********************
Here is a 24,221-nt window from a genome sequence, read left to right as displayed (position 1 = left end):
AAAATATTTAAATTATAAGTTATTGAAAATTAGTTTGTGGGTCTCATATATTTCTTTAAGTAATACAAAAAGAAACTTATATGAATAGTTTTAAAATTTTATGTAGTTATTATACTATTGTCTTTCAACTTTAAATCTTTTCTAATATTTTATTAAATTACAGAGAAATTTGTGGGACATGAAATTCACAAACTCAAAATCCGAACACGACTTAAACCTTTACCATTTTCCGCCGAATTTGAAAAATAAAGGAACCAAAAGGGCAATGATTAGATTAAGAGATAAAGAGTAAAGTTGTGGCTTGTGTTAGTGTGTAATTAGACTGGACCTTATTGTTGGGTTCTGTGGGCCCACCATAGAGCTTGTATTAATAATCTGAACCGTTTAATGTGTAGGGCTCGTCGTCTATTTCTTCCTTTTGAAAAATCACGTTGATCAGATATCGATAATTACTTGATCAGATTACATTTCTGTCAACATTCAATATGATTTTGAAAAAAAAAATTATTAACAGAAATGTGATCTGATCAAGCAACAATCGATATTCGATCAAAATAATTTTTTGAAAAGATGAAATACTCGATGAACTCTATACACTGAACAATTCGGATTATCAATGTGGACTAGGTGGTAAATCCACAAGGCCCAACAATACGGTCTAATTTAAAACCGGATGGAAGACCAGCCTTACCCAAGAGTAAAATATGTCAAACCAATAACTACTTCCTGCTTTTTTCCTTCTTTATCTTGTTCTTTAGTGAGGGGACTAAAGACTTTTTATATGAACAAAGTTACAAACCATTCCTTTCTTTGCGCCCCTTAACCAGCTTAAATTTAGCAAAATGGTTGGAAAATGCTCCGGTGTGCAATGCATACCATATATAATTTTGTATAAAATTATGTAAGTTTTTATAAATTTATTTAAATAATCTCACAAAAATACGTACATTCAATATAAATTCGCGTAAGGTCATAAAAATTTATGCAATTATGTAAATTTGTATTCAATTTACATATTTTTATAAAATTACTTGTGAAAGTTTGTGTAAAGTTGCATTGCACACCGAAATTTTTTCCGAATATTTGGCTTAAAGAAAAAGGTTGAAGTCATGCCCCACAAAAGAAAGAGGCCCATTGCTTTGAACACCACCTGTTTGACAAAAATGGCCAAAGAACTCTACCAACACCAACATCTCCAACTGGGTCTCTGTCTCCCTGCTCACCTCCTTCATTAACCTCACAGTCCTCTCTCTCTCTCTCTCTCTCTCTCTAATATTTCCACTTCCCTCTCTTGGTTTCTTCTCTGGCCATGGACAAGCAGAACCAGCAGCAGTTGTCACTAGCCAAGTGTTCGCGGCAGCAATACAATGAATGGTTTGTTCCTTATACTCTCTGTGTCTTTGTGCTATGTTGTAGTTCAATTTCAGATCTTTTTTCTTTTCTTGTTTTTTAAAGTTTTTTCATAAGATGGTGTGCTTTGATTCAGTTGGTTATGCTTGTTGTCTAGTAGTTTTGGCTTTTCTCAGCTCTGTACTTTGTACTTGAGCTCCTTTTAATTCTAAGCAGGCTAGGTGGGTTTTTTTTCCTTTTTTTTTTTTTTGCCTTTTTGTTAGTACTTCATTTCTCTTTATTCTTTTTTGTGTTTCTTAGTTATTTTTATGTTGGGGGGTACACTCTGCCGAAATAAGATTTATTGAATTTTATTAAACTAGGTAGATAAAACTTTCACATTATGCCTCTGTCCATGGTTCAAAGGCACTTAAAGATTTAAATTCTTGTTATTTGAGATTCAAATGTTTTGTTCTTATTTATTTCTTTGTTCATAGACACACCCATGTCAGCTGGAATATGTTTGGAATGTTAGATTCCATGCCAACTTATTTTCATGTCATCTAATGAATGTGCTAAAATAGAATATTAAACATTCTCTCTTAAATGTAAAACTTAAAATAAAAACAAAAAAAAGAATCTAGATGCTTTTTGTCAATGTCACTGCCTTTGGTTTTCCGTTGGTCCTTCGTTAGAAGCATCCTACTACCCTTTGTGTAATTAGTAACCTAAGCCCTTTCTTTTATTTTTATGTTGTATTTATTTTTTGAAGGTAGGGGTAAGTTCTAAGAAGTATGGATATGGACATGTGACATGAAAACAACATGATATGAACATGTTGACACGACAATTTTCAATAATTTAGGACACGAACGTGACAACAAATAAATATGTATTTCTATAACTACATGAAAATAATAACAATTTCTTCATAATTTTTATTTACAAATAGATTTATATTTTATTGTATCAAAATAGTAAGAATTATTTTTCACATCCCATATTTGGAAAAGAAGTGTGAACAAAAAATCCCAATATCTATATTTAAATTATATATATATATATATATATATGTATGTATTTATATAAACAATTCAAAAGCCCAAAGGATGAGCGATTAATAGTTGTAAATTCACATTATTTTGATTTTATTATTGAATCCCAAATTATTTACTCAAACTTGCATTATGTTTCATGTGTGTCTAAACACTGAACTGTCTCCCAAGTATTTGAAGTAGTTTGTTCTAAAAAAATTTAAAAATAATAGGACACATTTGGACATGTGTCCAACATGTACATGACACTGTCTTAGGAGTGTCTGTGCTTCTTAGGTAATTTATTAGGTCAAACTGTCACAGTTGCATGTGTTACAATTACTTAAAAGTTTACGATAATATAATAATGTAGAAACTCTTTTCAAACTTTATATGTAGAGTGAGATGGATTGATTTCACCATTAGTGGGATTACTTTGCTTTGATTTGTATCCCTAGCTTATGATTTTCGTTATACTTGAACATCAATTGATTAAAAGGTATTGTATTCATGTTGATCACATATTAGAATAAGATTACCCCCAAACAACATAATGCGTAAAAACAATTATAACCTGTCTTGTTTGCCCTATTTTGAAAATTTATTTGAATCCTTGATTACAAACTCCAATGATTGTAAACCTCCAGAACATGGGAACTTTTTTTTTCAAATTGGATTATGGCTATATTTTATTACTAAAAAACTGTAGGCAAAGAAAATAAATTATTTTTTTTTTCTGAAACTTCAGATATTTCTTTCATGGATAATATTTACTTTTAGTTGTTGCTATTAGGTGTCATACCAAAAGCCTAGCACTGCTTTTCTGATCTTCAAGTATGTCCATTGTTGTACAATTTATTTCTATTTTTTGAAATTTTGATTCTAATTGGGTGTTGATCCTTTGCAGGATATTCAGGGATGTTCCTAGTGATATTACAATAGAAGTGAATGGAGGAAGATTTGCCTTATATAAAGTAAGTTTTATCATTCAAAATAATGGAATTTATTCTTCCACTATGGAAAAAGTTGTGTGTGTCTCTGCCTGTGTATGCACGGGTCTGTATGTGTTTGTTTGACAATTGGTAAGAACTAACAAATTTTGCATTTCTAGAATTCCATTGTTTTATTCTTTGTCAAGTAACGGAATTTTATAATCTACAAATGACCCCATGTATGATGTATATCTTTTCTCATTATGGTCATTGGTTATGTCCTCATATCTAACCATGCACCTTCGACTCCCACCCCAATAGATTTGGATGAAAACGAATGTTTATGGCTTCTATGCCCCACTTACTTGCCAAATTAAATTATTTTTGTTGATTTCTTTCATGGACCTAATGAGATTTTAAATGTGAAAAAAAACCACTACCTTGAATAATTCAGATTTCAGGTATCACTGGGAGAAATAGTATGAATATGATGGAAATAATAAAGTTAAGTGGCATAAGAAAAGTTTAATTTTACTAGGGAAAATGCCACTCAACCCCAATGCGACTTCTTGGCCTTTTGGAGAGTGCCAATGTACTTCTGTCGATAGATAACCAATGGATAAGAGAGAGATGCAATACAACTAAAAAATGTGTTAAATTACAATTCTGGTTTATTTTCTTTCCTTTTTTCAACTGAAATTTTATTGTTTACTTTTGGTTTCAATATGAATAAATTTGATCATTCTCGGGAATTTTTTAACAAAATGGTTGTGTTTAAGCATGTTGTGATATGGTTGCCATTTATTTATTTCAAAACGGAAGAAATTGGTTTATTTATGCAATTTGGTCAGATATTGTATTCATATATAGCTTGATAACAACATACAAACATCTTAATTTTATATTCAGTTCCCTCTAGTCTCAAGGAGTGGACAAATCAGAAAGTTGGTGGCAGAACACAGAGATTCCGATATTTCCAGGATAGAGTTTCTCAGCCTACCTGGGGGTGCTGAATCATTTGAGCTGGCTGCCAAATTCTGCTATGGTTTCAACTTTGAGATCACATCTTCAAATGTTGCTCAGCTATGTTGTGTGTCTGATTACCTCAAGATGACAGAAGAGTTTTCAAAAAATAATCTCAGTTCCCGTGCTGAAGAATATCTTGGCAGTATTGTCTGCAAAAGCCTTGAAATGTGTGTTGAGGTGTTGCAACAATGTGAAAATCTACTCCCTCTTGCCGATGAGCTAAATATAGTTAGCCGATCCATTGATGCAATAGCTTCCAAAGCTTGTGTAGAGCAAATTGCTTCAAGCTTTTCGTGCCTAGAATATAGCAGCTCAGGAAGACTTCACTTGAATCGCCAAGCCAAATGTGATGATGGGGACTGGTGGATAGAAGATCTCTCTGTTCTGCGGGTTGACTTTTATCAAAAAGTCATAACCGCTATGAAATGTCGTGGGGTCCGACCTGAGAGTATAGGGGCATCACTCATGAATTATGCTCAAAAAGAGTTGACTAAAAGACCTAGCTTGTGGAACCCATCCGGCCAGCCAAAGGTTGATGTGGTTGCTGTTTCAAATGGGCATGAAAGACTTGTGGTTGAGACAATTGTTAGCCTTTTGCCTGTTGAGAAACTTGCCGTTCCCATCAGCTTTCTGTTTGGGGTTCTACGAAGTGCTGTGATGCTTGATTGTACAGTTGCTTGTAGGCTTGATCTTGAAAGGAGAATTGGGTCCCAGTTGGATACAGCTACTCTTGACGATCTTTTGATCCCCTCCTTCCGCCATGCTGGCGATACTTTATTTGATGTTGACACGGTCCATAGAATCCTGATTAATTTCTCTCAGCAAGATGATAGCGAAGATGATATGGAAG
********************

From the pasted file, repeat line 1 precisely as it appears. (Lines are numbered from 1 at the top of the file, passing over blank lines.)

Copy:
Here is a 24,221-nt window from a genome sequence, read left to right as displayed (position 1 = left end):